Abby Joseph Cohen, advisory director and senior investment strategist at Goldman Sachs, has some choice words for stock-market bulls hoping for an unfettered run to record heights on the back of an easy-money-oriented Federal Reserve.
‘I think investors need to get into their heads that the period of low inflation, low interest rates and monetary policy continuing to provide nothing but stimulus is over.’
The prominent strategist, often viewed as a longtime market optimist, said the days of a Fed that will help buttress the market relentlessly are coming to a close. She expressed the view during a Thursday morning interview with CNBC, where she indicated that the domestic economy looks healthy but cautioned that Wall Street isn’t properly pricing in a Fed that could be more hawkish than expected.
The Wall Street heavyweight’s comments come after the Fed Wednesday afternoon held benchmark rates in check at a range between 2.25% and 2.50%, but indicated that stubbornly low inflation, holding below the central bank’s 2% target, is likely to pickup, with Fed Chairman Jerome Powell, referring to the current state of inflation as “transitory.”
The Fed boss’s comments weren’t received well in equity markets, apparently prompting the Dow Jones Industrial Average DJIA, -0.60% the S&P 500 index SPX, -0.32% and the Nasdaq Composite Index COMP, -0.33% to put in their worst losses in several weeks. Both the S&P 500 and Nasdaq had put in all-time highs earlier this week, highlighting a market that has mostly recovered from selloff late last year that came as investors bristled at the tightening financial conditions produced by the Fed’s monetary policy.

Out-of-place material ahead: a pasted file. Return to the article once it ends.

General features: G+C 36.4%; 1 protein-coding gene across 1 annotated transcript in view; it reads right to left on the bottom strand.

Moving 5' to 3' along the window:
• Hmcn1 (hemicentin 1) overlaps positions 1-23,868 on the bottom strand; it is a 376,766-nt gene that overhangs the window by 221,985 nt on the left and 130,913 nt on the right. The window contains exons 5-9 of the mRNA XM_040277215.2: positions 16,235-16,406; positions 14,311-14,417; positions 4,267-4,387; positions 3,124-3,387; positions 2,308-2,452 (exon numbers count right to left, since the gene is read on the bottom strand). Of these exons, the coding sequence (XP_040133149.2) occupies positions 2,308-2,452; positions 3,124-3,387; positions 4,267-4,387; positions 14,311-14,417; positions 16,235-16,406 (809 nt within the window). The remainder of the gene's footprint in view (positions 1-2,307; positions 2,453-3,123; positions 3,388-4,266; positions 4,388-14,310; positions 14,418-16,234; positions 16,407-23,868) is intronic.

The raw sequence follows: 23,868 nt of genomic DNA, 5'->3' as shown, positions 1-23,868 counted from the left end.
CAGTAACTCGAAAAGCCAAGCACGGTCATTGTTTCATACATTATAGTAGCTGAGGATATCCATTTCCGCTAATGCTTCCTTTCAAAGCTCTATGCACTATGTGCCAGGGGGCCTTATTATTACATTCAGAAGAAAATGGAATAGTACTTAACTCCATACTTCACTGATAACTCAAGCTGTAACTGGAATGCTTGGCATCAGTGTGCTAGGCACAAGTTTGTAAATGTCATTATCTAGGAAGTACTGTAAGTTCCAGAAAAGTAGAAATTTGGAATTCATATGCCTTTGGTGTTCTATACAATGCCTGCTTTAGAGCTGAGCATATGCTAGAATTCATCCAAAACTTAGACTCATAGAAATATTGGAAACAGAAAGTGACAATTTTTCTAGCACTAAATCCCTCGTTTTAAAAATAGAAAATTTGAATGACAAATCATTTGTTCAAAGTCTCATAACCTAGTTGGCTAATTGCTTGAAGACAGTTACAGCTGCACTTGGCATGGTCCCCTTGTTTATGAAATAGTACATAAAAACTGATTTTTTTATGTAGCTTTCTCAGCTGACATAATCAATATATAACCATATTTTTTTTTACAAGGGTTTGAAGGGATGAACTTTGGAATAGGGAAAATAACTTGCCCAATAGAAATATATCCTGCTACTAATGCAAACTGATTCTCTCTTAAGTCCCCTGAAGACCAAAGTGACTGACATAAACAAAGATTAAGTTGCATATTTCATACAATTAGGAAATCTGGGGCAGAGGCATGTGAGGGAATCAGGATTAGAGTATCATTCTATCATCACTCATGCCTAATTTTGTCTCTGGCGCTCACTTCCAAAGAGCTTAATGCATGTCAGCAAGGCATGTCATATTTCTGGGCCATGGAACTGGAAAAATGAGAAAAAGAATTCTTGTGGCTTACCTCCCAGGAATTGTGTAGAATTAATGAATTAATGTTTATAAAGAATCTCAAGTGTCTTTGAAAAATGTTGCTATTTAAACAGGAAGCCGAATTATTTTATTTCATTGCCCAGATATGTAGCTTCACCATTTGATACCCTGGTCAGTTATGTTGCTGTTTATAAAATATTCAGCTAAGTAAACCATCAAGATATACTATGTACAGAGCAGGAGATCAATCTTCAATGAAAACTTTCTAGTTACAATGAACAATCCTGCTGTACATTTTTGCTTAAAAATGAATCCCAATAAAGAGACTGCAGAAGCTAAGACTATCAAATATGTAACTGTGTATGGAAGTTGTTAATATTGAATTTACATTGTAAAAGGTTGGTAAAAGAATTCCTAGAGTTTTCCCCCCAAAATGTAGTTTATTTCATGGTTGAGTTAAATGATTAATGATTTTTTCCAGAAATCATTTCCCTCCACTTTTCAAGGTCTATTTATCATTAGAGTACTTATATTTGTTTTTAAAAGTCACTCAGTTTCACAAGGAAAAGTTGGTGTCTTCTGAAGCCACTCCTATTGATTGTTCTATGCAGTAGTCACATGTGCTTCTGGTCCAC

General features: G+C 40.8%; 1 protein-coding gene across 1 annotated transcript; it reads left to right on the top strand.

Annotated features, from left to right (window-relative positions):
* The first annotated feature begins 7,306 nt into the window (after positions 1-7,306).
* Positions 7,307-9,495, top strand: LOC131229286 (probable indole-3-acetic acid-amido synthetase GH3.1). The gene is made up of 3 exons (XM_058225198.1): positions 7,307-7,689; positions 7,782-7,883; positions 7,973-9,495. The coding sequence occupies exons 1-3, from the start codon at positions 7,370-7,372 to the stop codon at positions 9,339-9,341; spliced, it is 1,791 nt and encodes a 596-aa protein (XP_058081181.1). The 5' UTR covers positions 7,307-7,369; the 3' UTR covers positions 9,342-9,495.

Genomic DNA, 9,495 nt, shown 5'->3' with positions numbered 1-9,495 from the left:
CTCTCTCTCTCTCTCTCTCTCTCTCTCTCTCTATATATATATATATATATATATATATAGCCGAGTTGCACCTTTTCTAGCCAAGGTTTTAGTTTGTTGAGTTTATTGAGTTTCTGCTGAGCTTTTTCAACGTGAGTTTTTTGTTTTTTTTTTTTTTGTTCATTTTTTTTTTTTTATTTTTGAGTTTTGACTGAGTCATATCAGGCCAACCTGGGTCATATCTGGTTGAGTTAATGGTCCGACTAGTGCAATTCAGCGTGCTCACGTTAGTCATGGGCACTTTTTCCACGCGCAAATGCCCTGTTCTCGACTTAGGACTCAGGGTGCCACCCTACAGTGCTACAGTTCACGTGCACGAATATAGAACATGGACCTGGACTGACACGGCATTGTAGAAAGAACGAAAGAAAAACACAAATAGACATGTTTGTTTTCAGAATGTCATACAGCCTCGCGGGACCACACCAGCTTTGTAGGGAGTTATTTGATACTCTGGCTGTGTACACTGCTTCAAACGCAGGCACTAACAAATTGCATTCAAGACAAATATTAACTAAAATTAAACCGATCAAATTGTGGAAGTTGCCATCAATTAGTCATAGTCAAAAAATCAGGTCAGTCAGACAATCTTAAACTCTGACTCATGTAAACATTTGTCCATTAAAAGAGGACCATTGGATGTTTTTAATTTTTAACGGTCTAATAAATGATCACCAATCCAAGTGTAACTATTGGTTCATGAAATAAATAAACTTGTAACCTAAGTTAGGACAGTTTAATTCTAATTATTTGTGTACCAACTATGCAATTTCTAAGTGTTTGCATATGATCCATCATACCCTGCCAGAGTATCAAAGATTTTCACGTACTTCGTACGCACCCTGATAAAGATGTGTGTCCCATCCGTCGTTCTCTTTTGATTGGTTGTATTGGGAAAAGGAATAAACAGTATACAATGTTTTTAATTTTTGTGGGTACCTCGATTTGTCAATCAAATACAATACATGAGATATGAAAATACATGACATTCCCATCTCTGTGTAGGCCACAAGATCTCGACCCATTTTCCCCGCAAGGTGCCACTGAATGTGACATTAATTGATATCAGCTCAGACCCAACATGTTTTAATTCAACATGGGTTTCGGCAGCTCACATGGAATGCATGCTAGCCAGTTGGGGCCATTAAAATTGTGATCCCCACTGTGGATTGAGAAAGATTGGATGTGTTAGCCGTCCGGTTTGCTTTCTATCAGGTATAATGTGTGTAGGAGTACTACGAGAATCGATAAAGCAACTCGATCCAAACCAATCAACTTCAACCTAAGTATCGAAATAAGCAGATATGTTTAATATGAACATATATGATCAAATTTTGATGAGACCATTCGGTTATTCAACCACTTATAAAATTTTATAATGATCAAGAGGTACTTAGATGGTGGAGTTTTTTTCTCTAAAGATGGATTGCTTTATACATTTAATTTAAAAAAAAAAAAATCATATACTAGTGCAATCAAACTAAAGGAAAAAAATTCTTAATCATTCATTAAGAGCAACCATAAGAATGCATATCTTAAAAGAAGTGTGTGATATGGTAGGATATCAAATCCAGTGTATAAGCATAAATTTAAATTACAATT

However, since that point Powell & Co. has done a policy U-turn, indicating that they would refrain from raising rates further and end an unwind of a closely followed $3.9 trillion asset portfolio sooner than expected. The so-called dovish pivot by the Fed had, until Wednesday’s update, led investors to forecast that the central bank may even cut interest rates to achieve its inflation goals.
However, Powell has tried to disabuse investors of that notion.
Cohen says investors need to be more discerning, against that backdrop, with the bull market in its 10th year of expansion.
“We are at the point in the market expansion where it’s not so much a rising tide lifting all ships but looking at individual companies” that have strong revenue growth and strong returns on equity, she noted.
Cohen said she’s adopted a mostly neutral view on the market outlook, but views the outlook for the economy and corporate profits as a “good picture.” She expects global markets rise 3% to 5% this year.
Check out the interview below:
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